I had a few minutes yesterday before an event I was covering was supposed to start, so I made my way to Blue Bottle's Mint Plaza cafe for a quick espresso. I've been here before, during their opening day when the line went out the door and people were just ooohing and aahing over the cafe's super expensive ($20,000!) siphon machine imported from Japan.
The cafe is sort of tucked into a quiet corner of a SOMA plaza that has been spiffed up recently with some fancy restaurants for a beautification project. The cafe itself is light and airy, with huge windows, and a modern feel inside. Against the far wall are numerous glass globes, beakers and lamps connected with metal pipes. It looks like a science lab. You can sit at a bar facing these devices, or at a large communal table in the middle of the room. All the servers wear black and look well put together, unlike their Hayes Valley & Ferry Plaza stand, where baristas are more free-spirited in their dress.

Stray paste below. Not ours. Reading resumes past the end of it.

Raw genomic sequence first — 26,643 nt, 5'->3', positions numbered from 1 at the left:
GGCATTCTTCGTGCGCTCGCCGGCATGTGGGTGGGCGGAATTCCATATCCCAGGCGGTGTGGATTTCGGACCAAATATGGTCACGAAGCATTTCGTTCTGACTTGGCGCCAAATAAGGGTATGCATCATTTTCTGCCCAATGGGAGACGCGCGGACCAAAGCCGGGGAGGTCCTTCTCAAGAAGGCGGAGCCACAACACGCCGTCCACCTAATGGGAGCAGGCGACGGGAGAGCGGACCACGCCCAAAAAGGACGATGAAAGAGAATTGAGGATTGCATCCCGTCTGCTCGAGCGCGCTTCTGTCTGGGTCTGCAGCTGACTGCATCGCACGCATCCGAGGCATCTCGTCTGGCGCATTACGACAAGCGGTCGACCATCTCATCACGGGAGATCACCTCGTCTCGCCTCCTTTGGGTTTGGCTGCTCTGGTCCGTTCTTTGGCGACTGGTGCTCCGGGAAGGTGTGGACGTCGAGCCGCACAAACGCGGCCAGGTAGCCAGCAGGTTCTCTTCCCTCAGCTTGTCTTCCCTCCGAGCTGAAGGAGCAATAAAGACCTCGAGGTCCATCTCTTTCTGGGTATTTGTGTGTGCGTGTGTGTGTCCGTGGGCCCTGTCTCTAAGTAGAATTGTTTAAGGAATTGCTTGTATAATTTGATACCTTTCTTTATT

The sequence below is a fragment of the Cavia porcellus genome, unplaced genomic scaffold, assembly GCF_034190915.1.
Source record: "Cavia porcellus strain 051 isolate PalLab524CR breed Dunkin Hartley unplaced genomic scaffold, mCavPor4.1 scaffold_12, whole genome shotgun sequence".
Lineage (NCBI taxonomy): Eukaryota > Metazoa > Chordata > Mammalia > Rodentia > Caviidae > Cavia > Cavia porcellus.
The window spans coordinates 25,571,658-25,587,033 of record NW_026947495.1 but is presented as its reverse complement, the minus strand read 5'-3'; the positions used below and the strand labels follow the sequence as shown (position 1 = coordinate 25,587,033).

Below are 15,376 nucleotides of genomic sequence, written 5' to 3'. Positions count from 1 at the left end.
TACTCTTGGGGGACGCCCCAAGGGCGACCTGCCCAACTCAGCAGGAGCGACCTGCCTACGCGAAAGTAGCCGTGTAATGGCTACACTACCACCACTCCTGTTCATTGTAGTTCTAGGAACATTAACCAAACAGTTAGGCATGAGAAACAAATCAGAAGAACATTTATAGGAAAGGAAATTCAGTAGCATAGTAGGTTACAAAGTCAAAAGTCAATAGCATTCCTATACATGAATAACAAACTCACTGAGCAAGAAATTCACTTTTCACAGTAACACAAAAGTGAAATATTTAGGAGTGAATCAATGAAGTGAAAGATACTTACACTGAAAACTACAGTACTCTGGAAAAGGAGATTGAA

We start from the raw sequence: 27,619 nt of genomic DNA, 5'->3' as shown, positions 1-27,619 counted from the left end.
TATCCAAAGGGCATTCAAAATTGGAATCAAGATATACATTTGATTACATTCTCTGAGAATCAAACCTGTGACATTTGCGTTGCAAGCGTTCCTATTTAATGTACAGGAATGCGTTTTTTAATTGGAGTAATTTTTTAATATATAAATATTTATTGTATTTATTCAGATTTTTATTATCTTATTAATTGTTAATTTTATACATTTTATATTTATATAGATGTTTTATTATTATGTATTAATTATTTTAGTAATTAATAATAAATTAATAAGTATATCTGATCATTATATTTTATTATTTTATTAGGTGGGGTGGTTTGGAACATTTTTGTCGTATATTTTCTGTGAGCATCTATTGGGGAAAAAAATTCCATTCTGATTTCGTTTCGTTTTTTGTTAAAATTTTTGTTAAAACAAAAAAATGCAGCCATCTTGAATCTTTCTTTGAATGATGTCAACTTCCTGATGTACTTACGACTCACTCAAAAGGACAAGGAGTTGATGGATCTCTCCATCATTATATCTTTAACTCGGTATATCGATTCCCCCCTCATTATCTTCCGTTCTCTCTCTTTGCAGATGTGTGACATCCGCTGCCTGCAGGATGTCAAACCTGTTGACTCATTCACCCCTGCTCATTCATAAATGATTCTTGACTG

Mint Plaza is just a cool place to hang out if you like coffee and espresso. They have two different kinds of espresso machines, an semi-auto and a manual lever. I ordered a single-origin Brazilian Camocim Bourbon from their Bosco Napoli two-head manual lever machine. My barista said Blue Bottle doesn't do direct trade with the farm. I found this link online with more info about what I believe are the same beans. She said it has "more of a savory, heavy body" than some of the other coffees they pull, which I took to mean their Ethiopian Misty Valley.
The shot was pulled tight and short, leading to a honeyed nose with high notes of woody fruit. The dark-brown crema lasted forever. In the cup, the shot was sweet with deeper bass notes, and hummed along my palate.
I couldn't spend much time at Mint Plaza, so I can't do a full review of the coffees and espresso offerings there, but it's definitely worth checking out, as it has become somewhat of a mecca for coffee geeks.